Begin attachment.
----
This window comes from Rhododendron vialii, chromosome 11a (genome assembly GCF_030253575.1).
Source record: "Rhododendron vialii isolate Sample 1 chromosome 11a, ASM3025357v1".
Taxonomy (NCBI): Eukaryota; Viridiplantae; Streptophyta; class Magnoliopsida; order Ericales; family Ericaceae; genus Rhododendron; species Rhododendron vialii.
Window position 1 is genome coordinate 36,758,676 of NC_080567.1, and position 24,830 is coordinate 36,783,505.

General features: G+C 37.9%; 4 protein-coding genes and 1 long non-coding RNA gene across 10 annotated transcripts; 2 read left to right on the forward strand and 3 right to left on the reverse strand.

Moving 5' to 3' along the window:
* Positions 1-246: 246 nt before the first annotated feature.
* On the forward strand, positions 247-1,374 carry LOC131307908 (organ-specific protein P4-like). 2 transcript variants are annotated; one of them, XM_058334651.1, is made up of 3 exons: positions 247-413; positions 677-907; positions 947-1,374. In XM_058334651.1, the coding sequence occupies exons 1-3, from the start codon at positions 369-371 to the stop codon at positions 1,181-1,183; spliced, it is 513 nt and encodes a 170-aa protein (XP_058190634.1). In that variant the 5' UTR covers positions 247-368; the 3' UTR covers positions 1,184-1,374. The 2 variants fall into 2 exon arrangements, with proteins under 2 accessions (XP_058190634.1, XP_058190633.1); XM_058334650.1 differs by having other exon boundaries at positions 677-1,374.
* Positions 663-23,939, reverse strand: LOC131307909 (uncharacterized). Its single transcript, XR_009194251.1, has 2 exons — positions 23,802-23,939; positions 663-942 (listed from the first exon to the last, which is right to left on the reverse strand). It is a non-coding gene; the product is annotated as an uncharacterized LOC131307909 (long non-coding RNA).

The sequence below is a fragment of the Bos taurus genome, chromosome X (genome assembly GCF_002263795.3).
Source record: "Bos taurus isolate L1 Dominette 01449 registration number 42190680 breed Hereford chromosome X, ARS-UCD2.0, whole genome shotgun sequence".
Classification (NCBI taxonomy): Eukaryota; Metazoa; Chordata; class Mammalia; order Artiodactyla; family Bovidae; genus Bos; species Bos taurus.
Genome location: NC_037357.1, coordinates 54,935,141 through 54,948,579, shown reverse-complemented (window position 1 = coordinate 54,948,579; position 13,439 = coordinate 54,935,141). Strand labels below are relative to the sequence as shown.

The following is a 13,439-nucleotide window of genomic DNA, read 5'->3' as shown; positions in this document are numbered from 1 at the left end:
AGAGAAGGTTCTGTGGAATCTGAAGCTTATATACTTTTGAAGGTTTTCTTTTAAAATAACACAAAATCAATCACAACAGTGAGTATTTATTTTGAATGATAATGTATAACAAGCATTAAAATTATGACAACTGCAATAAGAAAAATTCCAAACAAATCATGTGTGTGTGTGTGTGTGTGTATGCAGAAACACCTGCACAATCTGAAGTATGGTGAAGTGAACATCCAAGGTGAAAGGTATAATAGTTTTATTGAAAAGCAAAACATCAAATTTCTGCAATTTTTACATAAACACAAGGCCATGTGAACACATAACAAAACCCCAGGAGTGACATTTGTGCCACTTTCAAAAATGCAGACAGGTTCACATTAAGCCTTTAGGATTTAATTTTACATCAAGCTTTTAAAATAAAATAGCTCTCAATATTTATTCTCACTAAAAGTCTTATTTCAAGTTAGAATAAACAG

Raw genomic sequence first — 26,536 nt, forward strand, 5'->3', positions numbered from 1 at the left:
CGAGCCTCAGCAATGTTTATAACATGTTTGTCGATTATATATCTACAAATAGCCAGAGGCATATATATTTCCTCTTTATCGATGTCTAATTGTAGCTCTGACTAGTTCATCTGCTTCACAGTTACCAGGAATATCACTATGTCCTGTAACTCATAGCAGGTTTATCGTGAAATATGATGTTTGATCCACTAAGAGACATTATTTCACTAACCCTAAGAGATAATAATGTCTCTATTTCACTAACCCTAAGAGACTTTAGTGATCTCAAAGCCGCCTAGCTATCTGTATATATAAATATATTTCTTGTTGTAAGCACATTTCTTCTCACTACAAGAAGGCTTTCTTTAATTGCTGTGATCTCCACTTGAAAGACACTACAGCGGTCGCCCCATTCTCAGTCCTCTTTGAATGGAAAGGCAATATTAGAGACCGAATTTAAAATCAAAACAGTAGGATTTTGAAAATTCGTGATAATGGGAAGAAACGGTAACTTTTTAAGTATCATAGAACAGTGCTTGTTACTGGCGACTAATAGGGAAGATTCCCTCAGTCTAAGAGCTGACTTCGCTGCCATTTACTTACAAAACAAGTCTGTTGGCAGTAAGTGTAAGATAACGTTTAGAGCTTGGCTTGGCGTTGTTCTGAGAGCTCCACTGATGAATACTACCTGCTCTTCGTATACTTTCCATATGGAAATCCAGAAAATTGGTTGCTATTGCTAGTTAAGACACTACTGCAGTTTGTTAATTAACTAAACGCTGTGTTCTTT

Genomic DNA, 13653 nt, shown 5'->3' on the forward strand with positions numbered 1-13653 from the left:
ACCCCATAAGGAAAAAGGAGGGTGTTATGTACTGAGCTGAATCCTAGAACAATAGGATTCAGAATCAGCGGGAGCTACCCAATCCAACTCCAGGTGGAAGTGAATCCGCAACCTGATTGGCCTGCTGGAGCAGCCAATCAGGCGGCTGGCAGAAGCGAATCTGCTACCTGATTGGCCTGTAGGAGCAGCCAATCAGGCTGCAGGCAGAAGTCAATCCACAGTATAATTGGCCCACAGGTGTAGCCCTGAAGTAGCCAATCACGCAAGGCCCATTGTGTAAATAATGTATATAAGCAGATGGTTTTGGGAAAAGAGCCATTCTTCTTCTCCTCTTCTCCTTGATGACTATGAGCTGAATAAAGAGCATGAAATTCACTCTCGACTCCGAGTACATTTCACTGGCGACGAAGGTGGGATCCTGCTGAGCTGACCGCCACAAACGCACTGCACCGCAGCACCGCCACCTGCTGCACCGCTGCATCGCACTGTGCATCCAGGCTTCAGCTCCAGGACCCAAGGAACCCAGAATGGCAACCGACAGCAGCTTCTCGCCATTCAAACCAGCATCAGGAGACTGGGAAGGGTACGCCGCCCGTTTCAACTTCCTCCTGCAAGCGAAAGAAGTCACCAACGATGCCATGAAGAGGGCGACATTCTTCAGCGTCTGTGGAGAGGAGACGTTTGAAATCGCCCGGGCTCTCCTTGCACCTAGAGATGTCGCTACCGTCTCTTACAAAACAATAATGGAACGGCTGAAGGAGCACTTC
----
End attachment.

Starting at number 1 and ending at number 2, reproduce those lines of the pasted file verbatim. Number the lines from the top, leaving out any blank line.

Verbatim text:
This window comes from Rhododendron vialii, chromosome 11a (genome assembly GCF_030253575.1).
Source record: "Rhododendron vialii isolate Sample 1 chromosome 11a, ASM3025357v1".